DOI: 10.3390/ijerph21020167 ISSN: 1660-4601

A Community Waterborne Salmonella Bovismorbificans Outbreak in Greece

Lida Politi, Kassiani Mellou, Anthi Chrysostomou, Georgia Mandilara, Ioanna Spiliopoulou, Antonia Theofilou, Michalis Polemis, Kyriaki Tryfinopoulou, Theologia Sideroglou
  • Health, Toxicology and Mutagenesis
  • Public Health, Environmental and Occupational Health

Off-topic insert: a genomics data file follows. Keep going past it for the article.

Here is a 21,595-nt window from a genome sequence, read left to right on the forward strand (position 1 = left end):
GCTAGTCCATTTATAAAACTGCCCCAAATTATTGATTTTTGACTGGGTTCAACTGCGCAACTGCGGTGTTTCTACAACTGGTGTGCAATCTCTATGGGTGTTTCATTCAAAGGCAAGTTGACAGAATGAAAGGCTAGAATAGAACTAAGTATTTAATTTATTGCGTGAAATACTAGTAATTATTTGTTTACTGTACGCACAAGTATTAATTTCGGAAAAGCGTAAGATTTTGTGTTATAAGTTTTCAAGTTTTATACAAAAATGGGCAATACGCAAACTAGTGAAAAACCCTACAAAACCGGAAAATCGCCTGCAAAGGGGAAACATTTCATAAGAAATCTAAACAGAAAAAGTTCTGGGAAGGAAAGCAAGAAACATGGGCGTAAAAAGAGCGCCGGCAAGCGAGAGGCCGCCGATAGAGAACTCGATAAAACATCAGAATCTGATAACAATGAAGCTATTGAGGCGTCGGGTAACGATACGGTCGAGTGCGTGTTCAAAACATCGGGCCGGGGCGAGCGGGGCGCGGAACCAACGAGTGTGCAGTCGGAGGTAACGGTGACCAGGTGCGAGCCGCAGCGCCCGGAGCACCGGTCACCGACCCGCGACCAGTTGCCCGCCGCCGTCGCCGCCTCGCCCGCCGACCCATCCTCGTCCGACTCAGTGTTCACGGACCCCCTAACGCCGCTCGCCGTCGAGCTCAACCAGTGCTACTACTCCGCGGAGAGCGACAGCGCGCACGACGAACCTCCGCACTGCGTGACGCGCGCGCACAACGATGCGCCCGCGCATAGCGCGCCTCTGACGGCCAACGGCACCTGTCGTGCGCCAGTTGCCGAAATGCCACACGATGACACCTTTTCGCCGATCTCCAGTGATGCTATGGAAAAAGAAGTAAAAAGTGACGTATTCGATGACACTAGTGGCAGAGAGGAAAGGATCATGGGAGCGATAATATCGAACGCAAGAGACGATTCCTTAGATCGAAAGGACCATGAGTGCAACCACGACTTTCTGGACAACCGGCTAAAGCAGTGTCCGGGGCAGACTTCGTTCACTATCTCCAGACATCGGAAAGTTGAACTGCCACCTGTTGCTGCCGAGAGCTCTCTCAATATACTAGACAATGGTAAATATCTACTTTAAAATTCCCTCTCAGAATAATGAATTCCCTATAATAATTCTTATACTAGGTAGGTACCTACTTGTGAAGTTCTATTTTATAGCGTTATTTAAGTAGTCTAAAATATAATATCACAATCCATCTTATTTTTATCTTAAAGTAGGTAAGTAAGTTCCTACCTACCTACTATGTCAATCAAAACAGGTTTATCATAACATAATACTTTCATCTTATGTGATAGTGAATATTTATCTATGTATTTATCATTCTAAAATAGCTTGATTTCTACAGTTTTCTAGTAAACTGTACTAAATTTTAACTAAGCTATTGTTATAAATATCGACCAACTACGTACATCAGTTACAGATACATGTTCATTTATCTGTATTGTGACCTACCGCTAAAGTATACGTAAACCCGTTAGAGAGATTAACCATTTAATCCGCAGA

Background: In August 2022, the Hellenic National Public Health Organisation was notified about a gastroenteritis outbreak in town A in Southern Greece. Investigations aimed to identify the source and implement control measures. Methods: Case definition categories were used in a 1:3 case–control study. Cases and controls were interviewed about various exposures. Cases’ stool samples were cultured on agar plates and characterised by serotyping, antimicrobial susceptibility testing and Pulse Field Gel Electrophoresis (PFGE). Environmental investigations included tap water sampling for microbiological and chemical analysis in town A and inspection of the water supply system. Results: We identified 33 cases (median age: 17 years). Tap water consumption was the only significant risk factor for gastroenteritis (OR = 5.46, 95% CI = 1.02–53.95). Salmonella (S.) Bovismorbificans isolated from eight stool and one tap water samples had identical PFGE profiles. No resistant isolates were identified. Residual chlorine levels were lower than the acceptable limits before and during the outbreak. We advised consumption of bottled water and adherence to strict hand hygiene rules until tap water was declared suitable for drinking. Conclusions: Epidemiological and molecular data revealed a waterborne S. Bovismorbificans outbreak in town A. We recommend local water safety authorities to ensure that residual chlorine levels comply with the legislation towards water safety planning, to mitigate risks.

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